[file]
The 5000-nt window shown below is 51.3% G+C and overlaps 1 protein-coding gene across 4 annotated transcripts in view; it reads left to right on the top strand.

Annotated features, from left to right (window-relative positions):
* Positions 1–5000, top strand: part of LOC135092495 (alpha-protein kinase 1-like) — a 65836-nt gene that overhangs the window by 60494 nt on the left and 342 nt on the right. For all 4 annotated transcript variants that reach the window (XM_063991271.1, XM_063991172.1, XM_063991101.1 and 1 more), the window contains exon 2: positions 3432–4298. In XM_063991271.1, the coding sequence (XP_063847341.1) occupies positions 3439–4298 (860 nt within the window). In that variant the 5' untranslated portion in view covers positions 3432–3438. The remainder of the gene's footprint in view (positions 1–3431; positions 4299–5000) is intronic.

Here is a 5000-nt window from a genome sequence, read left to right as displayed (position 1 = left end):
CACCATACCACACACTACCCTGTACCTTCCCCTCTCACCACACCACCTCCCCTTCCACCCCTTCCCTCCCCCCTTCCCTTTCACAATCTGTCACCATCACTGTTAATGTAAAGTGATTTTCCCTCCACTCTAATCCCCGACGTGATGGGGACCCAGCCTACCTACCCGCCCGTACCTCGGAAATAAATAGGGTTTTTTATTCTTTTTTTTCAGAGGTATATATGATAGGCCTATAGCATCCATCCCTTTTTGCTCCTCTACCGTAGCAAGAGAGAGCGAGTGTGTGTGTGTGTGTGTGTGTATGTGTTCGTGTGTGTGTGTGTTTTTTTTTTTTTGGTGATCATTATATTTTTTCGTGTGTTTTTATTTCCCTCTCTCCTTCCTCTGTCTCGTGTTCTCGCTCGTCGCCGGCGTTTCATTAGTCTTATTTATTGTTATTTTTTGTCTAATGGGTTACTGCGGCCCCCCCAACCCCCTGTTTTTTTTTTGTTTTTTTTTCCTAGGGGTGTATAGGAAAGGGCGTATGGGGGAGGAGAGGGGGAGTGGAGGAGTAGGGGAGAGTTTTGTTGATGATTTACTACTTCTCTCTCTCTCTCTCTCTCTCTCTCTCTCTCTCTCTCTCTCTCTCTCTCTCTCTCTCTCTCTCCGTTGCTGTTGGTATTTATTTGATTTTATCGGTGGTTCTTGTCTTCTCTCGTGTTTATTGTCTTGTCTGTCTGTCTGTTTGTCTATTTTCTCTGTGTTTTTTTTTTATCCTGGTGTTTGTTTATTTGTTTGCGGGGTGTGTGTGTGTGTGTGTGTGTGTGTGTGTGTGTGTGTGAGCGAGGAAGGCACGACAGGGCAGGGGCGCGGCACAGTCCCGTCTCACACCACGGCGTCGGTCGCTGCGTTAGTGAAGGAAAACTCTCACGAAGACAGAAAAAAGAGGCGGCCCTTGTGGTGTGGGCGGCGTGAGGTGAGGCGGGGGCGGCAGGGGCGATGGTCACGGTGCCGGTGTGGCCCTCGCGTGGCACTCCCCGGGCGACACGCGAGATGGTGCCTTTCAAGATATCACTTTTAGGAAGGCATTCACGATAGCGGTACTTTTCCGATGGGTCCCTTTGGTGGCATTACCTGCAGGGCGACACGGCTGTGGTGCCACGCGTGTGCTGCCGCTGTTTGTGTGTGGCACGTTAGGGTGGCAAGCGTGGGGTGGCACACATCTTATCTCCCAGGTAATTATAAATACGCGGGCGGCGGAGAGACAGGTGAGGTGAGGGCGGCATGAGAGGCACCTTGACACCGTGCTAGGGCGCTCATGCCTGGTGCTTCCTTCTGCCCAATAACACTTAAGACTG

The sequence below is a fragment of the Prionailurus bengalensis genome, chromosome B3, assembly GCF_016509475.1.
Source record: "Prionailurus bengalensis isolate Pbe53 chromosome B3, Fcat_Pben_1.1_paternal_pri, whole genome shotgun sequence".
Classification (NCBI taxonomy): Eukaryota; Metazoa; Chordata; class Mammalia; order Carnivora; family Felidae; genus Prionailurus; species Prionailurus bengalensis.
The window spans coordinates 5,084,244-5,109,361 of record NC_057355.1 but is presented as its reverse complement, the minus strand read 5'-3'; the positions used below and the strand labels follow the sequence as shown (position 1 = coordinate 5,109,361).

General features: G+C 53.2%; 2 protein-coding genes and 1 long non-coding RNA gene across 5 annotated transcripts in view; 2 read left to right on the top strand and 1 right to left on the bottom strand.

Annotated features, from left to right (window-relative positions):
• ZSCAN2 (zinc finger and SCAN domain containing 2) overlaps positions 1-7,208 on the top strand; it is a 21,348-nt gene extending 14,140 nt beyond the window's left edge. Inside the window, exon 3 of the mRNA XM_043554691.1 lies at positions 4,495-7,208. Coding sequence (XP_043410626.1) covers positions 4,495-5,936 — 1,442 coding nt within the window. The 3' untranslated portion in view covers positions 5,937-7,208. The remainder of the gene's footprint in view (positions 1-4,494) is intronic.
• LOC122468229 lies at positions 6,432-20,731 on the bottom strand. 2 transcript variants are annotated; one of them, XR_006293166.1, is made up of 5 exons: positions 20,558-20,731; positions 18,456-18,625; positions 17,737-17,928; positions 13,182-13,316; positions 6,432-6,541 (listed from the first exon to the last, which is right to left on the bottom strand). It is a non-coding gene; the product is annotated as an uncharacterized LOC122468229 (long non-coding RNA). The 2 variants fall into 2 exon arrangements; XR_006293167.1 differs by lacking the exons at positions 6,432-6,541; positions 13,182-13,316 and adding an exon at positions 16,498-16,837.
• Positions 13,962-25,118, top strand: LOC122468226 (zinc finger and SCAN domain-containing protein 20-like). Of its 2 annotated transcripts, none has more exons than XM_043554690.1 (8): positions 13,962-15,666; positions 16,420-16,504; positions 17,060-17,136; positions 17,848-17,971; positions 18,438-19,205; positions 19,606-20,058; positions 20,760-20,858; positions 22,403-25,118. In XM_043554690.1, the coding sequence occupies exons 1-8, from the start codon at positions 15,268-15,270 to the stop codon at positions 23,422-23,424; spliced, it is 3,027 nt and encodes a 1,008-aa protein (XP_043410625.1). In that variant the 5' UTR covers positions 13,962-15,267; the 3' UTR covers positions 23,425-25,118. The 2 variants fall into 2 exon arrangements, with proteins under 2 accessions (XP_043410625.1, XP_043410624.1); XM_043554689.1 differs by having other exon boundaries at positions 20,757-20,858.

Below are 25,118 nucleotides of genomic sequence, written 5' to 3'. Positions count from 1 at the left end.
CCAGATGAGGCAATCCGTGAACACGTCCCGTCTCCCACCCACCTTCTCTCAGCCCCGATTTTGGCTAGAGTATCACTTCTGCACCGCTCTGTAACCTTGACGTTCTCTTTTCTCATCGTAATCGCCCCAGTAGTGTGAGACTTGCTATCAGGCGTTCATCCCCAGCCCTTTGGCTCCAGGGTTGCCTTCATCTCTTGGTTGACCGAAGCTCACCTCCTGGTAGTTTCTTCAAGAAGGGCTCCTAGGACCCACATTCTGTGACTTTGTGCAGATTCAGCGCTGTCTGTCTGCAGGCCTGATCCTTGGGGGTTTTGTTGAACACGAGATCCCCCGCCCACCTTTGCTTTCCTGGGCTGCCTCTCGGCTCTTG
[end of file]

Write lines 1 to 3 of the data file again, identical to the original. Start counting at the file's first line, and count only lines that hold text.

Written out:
The 5000-nt window shown below is 51.3% G+C and overlaps 1 protein-coding gene across 4 annotated transcripts in view; it reads left to right on the top strand.

Annotated features, from left to right (window-relative positions):
* Positions 1–5000, top strand: part of LOC135092495 (alpha-protein kinase 1-like) — a 65836-nt gene that overhangs the window by 60494 nt on the left and 342 nt on the right. For all 4 annotated transcript variants that reach the window (XM_063991271.1, XM_063991172.1, XM_063991101.1 and 1 more), the window contains exon 2: positions 3432–4298. In XM_063991271.1, the coding sequence (XP_063847341.1) occupies positions 3439–4298 (860 nt within the window). In that variant the 5' untranslated portion in view covers positions 3432–3438. The remainder of the gene's footprint in view (positions 1–3431; positions 4299–5000) is intronic.